# Describe the angular momentum of the ball and net torque on

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1. Mar 13, 2016

### heartshapedbox

1. The problem statement, all variables and given/known data
1. At the instant illustrated, which best describes the angular momentum of the ball and net torque on the ball, as measured around the origin?

L⃗ is in the kˆ direction, ⃗τ is 0.
2. Relevant equations
torque= (F)x(r)
Tension in rope= (mv^2/r)+qvb

3. The attempt at a solution
I am at a loss, I do not understand this word problem. Can this please be explained?

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2. Mar 13, 2016

### bigguccisosa

Is this a multiple choice problem? I'm not sure I understand what you mean by which best describes the angular momentum.

3. Mar 13, 2016

### heartshapedbox

This is the complete problem, I do not know how to do #3. :) Thanks!

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4. Mar 13, 2016

### bigguccisosa

Do the three stars indicate anything in particular (***)?

5. Mar 13, 2016

### bigguccisosa

Anways, what you have is a problem where you must determine what forces are acting on the particle, and how they influence the torque and angular momentum. Recall that $\vec{\tau} = \vec{r} \times \vec{F}$ and $\vec{L} = \vec{r} \times \vec{p}$. The right hand rule will come in handy. There is a rope, so that will apply a force of tension on the particle. There is also a magnetic field, which way will the force point due to that?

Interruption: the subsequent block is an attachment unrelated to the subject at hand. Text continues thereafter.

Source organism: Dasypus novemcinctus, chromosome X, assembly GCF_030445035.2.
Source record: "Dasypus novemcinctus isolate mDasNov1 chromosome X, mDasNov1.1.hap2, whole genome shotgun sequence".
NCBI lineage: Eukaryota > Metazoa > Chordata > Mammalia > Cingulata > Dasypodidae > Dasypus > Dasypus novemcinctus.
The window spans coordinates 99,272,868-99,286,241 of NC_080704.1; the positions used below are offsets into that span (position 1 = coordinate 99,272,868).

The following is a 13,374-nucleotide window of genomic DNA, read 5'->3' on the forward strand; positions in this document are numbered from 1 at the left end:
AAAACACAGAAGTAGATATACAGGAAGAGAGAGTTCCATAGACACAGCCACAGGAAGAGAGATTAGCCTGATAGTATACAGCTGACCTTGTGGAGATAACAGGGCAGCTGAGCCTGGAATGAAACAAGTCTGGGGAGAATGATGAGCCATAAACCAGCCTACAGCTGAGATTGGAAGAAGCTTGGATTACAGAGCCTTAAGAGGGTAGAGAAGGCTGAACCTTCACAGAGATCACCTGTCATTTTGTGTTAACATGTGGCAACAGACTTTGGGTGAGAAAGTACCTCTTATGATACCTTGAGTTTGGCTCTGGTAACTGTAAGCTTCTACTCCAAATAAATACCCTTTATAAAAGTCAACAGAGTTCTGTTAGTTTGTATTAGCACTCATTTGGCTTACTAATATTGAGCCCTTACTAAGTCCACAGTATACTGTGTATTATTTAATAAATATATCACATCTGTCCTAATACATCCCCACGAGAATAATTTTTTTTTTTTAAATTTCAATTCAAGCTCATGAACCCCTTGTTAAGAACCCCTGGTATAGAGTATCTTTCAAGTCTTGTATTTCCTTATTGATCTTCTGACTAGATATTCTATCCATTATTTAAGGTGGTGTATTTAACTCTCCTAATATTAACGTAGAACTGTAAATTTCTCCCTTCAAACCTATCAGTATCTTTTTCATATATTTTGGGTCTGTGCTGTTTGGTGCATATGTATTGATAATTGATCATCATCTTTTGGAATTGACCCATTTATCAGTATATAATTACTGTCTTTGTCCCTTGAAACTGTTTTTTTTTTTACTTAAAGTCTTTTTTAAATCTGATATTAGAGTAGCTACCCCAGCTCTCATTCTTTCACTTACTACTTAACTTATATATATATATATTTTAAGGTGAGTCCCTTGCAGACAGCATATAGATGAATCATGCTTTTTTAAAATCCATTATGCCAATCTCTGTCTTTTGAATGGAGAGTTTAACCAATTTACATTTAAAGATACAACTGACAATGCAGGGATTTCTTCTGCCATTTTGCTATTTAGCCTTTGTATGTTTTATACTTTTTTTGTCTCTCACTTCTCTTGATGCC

6. Mar 13, 2016

### heartshapedbox

the correct answer is marked by "***" :)

7. Mar 13, 2016

### heartshapedbox

Ok thank you, I believe I understand. Right hand in direction of velocity, curl towards r, L is out of the page, so k direction.
Right hand in direction of velocity, curl towards F (there is the force of B and the centripetal force) they point in opposite directions, so they cancel, making torque zero?

8. Mar 13, 2016

### bigguccisosa

Yes right hand in direction of velocity (and so linear momentum), curl towards r, so L points in positive k. For torque you should be looking at the direction of the Forces, and crossing them with r. Note that the tension points towards the centre, and the magnetic force points away (F =qv x B). So if you cross them with respect to the r vector, do they contribute to torque? But yes in the end the torque is zero.

Last edited: Mar 13, 2016
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